NBA report: Wizards should have gotten technical for assistant coach being on court vs. Knicks

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The Knicks were down 113-110 with just 13.7 seconds remaining when Carmelo Anthony passed to an open Courtney Lee, who passed up a clean look at a 3-pointer from the corner, instead passing to Brandon Jennings, who turned the ball over, and the Wizards got the win.

After the game, Lee said he didn’t shoot because he felt and heard what he thought was a defender near him, but it turned out to be Wizards assistant coach Sidney Lowe, who came onto the court and barked words implying he was switching out onto Lee.

The NBA’s Last Two Minutes Report sides with Lee, saying the Wizards should have gotten a technical. From the report:

A WAS assistant coach stands on the floor close to Lee (NYK) for several seconds and should have been assessed a technical foul.

This is an area the NBA needs to crack down on, coaches walk out onto the court all the time. Far too often. Frankly, I have an issue with coaches on the bench stomping their feet or yelling at shooters near their sideline, but Lowe took it a step further.

Much like telling a six-year-old to stop licking their shoes this isn’t something NBA officials should have to deal with, it should be common sense, but the league needs to crack down on coaches stepping onto the court. Maybe this will push the league to start enforcing that rule.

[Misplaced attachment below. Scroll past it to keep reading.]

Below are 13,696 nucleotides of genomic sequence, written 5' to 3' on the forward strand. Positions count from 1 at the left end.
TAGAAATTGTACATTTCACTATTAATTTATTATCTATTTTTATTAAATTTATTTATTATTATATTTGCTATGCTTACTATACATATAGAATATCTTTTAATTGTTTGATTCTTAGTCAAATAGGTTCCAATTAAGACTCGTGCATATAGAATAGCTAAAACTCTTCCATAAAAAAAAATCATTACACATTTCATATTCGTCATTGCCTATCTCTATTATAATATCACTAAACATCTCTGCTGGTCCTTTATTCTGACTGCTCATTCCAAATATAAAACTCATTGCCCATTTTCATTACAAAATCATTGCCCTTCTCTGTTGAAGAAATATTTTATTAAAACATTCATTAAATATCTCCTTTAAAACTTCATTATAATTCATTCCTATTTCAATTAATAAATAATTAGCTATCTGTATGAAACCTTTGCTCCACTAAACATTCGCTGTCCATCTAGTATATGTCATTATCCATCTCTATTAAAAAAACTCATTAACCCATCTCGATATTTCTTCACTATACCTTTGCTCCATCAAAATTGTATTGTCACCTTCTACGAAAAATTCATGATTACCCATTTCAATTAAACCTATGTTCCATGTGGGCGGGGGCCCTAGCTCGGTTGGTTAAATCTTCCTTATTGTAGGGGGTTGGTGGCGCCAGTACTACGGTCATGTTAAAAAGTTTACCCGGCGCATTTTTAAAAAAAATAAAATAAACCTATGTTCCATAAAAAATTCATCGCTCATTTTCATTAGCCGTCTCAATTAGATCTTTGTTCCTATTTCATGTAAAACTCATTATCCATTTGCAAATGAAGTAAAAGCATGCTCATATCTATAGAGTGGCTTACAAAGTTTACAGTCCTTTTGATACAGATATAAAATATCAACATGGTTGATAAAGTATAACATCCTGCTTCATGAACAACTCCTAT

PBT Extra: Russell Westbrook was snubbed as All-Star starter, but worse snubs coming

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Should Russell Westbrook have been a starter for the All-Star game over Stephen Curry? Sure. Going on stats from the first half of this season — when Westbrook is averaging a triple double — Westbrook deserves the nod. But I have a hard time getting worked up over the fans choosing the two-time MVP to start the All-Star Game.

The real snubs are coming.

When it comes to choosing the All-Star Game reserves, the coaches are facing some tough choices. How many point guards in the East? Does Joel Embiid deserve to go? Kristaps Porzingis? Out West the questions shift to Mike Conley, Damian Lillard and others.

I talk about those tough choices and who I would pick in this latest PBT Extra.